Mindfully Marie xx
I’m always grateful when readers share their experiences with me, it starts a conversation on bullying and prompts further reflection.
I’d like to share two such responses to my post, Bullying & Beyond… 10.Painting the pain, part three.
Paula at Paula Light https://wordpress.com/read/feeds/74951
bravely said “I was bullied for being fat and nerdy and bad at sports. Thank God I could get away from the kids outside of school and escape into books and tv shows. I also found my own hobbies, such as needlepoint. But today, with social media, there’s no escape. That’s the worst ~ I can’t imagine the horror of never escaping the peer group.”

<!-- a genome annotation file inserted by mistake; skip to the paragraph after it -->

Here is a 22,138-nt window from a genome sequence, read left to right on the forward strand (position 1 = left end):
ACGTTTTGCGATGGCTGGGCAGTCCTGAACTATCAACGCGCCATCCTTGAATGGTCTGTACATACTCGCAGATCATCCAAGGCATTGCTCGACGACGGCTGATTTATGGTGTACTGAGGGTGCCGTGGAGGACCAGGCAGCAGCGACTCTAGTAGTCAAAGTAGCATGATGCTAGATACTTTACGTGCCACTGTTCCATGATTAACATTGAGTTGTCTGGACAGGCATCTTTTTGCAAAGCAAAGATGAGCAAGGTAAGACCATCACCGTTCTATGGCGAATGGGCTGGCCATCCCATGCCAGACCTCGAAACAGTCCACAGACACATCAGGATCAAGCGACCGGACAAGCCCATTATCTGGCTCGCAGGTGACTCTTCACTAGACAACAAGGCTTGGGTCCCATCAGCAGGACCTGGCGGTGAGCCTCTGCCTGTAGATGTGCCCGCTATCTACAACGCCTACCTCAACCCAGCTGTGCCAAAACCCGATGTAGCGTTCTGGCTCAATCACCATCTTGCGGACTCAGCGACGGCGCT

Parikhit Dutta at Weeping Pines https://wordpress.com/read/feeds/56154764
responded with empathy saying…
“I’m so glad for you Paula. It can be so frustrating to live the pains of bullying always, never being able to escape. And isn’t it a silent killer”.
My thanks to both Paula and Parikhit for prompting this post.
I can, from experience, confirm that bullying via social media is as noxious as poison gas, it is a silent killer!
One Christmas while we were enjoying a family gathering our daughter was suffering in silence in the midst of us, as bullies targeted her with vile and upsetting messages on social media. We were oblivious to this happening until our daughter could no longer contain her distress and broke down telling us. Even after the girls in question were reprimanded and made close their social media accounts, the bullying continued because they were able to create new accounts using fake identification.